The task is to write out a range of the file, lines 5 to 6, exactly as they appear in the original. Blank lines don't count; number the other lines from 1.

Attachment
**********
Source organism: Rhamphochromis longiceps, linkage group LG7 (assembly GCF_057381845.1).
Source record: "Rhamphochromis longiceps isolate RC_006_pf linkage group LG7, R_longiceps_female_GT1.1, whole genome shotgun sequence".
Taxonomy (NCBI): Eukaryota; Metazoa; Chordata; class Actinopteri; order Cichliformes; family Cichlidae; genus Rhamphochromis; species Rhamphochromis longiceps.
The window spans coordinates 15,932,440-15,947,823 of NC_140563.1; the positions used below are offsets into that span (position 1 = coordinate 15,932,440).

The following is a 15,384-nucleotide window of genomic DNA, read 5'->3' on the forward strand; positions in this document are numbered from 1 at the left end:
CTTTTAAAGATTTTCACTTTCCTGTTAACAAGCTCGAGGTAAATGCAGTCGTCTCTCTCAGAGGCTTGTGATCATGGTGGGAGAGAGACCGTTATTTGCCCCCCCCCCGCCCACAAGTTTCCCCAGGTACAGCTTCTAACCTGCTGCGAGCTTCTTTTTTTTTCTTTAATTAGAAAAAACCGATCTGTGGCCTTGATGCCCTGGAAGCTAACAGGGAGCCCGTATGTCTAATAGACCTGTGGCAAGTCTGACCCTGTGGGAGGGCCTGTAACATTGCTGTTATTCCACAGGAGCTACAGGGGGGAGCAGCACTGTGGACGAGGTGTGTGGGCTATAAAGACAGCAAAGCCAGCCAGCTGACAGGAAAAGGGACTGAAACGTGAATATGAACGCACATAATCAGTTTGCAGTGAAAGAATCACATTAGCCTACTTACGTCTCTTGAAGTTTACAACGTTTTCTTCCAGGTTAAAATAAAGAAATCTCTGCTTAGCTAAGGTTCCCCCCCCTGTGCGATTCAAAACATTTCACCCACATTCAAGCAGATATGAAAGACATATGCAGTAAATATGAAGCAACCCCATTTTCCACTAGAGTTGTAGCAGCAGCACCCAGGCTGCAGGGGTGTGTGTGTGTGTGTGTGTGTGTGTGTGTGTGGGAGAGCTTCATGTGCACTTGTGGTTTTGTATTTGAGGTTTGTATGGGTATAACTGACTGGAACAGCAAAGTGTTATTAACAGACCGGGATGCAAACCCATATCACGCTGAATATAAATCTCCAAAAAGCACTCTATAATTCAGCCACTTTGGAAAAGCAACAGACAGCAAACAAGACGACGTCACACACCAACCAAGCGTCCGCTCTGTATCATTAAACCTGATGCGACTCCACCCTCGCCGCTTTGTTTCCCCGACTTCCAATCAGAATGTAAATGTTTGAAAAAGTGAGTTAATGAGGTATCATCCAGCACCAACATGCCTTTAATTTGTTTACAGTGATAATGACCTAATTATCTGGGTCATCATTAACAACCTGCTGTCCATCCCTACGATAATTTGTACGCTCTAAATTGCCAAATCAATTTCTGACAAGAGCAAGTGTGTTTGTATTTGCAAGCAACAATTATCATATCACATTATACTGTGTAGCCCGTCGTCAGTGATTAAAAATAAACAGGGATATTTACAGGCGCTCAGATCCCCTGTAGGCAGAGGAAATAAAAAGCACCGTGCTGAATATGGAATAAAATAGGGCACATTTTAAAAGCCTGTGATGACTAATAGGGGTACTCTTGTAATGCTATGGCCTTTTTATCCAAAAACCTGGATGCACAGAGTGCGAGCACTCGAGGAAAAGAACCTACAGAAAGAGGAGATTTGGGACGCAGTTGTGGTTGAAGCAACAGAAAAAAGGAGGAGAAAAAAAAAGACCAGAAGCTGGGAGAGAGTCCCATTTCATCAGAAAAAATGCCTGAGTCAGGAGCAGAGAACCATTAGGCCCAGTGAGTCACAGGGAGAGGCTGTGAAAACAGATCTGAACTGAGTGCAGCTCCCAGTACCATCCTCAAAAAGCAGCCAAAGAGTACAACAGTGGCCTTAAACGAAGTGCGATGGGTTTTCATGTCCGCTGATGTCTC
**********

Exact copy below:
The following is a 15,384-nucleotide window of genomic DNA, read 5'->3' on the forward strand; positions in this document are numbered from 1 at the left end:
CTTTTAAAGATTTTCACTTTCCTGTTAACAAGCTCGAGGTAAATGCAGTCGTCTCTCTCAGAGGCTTGTGATCATGGTGGGAGAGAGACCGTTATTTGCCCCCCCCCCGCCCACAAGTTTCCCCAGGTACAGCTTCTAACCTGCTGCGAGCTTCTTTTTTTTTCTTTAATTAGAAAAAACCGATCTGTGGCCTTGATGCCCTGGAAGCTAACAGGGAGCCCGTATGTCTAATAGACCTGTGGCAAGTCTGACCCTGTGGGAGGGCCTGTAACATTGCTGTTATTCCACAGGAGCTACAGGGGGGAGCAGCACTGTGGACGAGGTGTGTGGGCTATAAAGACAGCAAAGCCAGCCAGCTGACAGGAAAAGGGACTGAAACGTGAATATGAACGCACATAATCAGTTTGCAGTGAAAGAATCACATTAGCCTACTTACGTCTCTTGAAGTTTACAACGTTTTCTTCCAGGTTAAAATAAAGAAATCTCTGCTTAGCTAAGGTTCCCCCCCCTGTGCGATTCAAAACATTTCACCCACATTCAAGCAGATATGAAAGACATATGCAGTAAATATGAAGCAACCCCATTTTCCACTAGAGTTGTAGCAGCAGCACCCAGGCTGCAGGGGTGTGTGTGTGTGTGTGTGTGTGTGTGTGTGTGGGAGAGCTTCATGTGCACTTGTGGTTTTGTATTTGAGGTTTGTATGGGTATAACTGACTGGAACAGCAAAGTGTTATTAACAGACCGGGATGCAAACCCATATCACGCTGAATATAAATCTCCAAAAAGCACTCTATAATTCAGCCACTTTGGAAAAGCAACAGACAGCAAACAAGACGACGTCACACACCAACCAAGCGTCCGCTCTGTATCATTAAACCTGATGCGACTCCACCCTCGCCGCTTTGTTTCCCCGACTTCCAATCAGAATGTAAATGTTTGAAAAAGTGAGTTAATGAGGTATCATCCAGCACCAACATGCCTTTAATTTGTTTACAGTGATAATGACCTAATTATCTGGGTCATCATTAACAACCTGCTGTCCATCCCTACGATAATTTGTACGCTCTAAATTGCCAAATCAATTTCTGACAAGAGCAAGTGTGTTTGTATTTGCAAGCAACAATTATCATATCACATTATACTGTGTAGCCCGTCGTCAGTGATTAAAAATAAACAGGGATATTTACAGGCGCTCAGATCCCCTGTAGGCAGAGGAAATAAAAAGCACCGTGCTGAATATGGAATAAAATAGGGCACATTTTAAAAGCCTGTGATGACTAATAGGGGTACTCTTGTAATGCTATGGCCTTTTTATCCAAAAACCTGGATGCACAGAGTGCGAGCACTCGAGGAAAAGAACCTACAGAAAGAGGAGATTTGGGACGCAGTTGTGGTTGAAGCAACAGAAAAAAGGAGGAGAAAAAAAAAGACCAGAAGCTGGGAGAGAGTCCCATTTCATCAGAAAAAATGCCTGAGTCAGGAGCAGAGAACCATTAGGCCCAGTGAGTCACAGGGAGAGGCTGTGAAAACAGATCTGAACTGAGTGCAGCTCCCAGTACCATCCTCAAAAAGCAGCCAAAGAGTACAACAGTGGCCTTAAACGAAGTGCGATGGGTTTTCATGTCCGCTGATGTCTC